with Triton X100 (polyethylene glycol mono (4-1,1,3,3-tetramethylbutyl) phenyl ether) as surfactant to make an
emulsion. We will show that it is possible to realize a biological tissue equivalent liquid that can be used from 900 to
3000 MHz for SAR measurements of mobile phones according to the new international standards.

2 – Materials and methods

2.1 – Experimental setup
          Measurements are performed with a vectorial network analyzer HP 8510C using a 3.5 mm diameter open-
ended wave-guide probe. Sensors and experimental setup are shown in figures 1a and 1b : the sensors are made from
standard semi-rigid coaxial wave-guides with a teflon dielectric. A length L of the wave-guide is cut perpendicular to
the coaxial axis. One end is soldered to a SMA connector, which allows a connection to the measuring circuit. The
other end is left bare. The sensor is connected to a network analyzer HP 8510C which measures the module and phase
of the reflection coefficient of the interface over a wide frequency range.
        The admittance of the coaxial/sample interface depends upon the dielectric properties of the sample. Using the
results of references [5], [6], [7], a RC circuit represents the equivalent circuit, and the admittance can be expressed as:

                                               Y = jω C0 + G0              (1)

where C0 and G0 depends on the permittivity of the sample under test and frequency.
      With the analyzer we measure the reflection coefficient that can be defined in terms of admittance Y by:
                                      jφ
                                    re = (Y -Y)/( Y + Y)                          (2)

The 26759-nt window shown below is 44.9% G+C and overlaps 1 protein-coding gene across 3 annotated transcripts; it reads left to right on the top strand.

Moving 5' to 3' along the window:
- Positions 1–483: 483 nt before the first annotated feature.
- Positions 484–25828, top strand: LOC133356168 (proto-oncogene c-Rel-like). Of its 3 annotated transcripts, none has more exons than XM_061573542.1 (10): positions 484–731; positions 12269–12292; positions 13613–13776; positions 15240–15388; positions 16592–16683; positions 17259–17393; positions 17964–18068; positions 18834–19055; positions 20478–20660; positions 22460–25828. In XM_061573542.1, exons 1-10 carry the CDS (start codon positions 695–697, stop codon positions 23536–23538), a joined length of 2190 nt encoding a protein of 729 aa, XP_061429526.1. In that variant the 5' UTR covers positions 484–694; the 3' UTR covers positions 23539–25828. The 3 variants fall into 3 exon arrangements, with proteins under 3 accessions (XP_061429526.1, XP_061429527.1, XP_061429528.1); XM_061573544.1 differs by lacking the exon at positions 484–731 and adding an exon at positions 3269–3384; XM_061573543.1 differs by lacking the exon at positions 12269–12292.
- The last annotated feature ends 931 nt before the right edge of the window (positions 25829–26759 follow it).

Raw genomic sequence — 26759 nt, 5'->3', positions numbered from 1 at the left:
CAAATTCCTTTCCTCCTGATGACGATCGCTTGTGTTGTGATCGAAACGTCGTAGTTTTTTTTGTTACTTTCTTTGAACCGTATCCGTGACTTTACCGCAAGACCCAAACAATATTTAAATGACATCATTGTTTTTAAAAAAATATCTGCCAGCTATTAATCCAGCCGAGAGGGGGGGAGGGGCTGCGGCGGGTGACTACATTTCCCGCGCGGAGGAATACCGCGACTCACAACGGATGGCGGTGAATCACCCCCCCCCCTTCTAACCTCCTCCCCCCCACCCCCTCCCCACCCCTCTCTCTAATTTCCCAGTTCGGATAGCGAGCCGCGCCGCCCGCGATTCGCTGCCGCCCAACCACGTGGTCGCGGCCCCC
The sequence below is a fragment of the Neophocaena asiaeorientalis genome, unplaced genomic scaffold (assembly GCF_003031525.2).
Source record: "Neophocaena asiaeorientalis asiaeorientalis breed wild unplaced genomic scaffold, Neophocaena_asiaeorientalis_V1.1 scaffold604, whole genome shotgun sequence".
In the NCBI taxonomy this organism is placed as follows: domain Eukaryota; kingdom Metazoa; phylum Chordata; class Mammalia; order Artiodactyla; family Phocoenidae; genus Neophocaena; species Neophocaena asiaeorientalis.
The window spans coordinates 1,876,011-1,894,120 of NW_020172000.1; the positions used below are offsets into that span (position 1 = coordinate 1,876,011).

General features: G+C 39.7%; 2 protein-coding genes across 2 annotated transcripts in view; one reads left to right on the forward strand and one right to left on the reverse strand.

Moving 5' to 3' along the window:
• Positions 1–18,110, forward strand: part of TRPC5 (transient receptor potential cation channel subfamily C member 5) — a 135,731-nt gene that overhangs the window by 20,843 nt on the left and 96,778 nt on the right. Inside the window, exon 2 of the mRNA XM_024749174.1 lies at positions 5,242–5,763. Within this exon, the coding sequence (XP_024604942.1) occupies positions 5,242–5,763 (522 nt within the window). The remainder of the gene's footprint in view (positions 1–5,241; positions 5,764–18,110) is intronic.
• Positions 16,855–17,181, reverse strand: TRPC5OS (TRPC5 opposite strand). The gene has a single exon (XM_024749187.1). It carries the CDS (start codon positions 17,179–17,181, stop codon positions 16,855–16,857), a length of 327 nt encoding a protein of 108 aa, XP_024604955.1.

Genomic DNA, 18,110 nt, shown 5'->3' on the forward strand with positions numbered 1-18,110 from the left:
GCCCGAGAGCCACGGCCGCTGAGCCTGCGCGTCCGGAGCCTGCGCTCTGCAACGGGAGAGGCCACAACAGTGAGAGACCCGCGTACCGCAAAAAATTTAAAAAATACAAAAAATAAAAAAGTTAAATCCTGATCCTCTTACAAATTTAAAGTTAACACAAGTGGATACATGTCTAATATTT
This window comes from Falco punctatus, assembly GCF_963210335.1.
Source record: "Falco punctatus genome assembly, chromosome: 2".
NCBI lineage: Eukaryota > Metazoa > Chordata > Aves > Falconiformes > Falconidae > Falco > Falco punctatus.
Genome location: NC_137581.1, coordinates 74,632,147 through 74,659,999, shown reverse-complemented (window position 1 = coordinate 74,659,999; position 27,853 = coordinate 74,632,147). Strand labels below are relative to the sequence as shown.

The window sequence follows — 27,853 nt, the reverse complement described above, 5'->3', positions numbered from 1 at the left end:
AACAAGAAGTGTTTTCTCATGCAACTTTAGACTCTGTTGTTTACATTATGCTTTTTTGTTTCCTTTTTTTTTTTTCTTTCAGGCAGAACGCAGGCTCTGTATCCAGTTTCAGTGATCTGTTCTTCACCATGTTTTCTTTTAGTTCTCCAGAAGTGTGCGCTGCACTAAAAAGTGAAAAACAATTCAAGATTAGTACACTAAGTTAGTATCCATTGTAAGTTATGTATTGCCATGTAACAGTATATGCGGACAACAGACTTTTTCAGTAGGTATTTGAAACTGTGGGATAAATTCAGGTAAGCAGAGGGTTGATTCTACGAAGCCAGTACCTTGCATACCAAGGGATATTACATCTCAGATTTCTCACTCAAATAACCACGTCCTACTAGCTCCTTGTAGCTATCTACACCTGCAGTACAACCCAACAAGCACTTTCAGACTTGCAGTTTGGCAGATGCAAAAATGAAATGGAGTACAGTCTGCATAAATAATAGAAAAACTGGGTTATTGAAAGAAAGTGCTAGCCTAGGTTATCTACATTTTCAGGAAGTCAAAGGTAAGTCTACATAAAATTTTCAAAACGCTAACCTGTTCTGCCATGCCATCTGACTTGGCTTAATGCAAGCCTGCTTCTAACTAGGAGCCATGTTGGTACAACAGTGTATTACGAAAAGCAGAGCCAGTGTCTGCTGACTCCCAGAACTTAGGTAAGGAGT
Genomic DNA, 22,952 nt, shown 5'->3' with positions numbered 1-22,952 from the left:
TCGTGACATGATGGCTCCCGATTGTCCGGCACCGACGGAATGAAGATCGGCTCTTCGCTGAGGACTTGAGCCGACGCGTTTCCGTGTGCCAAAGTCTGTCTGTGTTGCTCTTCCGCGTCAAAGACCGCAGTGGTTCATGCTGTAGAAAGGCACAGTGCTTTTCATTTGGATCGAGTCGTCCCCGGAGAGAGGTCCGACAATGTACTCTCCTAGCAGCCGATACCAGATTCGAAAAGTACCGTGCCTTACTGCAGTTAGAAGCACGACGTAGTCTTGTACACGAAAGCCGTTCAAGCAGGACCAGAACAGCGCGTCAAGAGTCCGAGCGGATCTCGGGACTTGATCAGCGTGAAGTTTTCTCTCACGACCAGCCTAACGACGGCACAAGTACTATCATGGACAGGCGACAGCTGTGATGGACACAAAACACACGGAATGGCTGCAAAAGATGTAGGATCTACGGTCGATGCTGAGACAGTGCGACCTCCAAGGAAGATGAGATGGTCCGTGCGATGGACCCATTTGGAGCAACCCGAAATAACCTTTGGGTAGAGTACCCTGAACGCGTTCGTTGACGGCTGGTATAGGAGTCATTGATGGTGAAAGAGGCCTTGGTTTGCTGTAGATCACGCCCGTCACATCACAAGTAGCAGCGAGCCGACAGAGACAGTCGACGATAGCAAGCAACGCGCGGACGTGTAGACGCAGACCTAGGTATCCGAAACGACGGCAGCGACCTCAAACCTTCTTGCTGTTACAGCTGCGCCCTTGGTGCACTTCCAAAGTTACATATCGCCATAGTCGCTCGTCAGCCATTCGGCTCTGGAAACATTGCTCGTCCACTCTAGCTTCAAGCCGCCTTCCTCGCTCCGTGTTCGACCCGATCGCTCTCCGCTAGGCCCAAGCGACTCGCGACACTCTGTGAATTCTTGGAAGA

0       0
where r is the module, φ the phase of the reflection coefficient and Y0 the characteristic admittance of the coaxial
(Y0 = 1/50 mho).




Fig 1a : examples of open-ended wave-guide sensors             Fig 1b : experimental setup


2-2 Measurement method
     The first step is the calibration of the coaxial sensor that consists in the experimental determination of the elements
of its equivalent circuit by using samples with known permittivities. 6 reference liquid materials are used for the
calibration: styrene, chlorobenzene, dichlorethane, aceton, nitrobenzene and distilled water.

    The calibration is performed in three steps :
    (i)- Calibration of the network analyzer using standards (SOLT or electronic calibration).
    (ii)- The sensor is connected to the analyzer with its end in air and a measure of the reflection coefficient is
memorized. This measurement is used to compensate for the length of the sensor. If ro ej! o is the refection coefficient
at the end of the sensor, the coefficient r with respect to the reference plane defined by the calibration of the analyzer
                                           ref
is:
                                                jφ j4πLe/λ
                                      r = ro e o e
                                       ref
where Le is the electric length of the sensor (different of its physical length) and λ the wavelength in the guide. A time-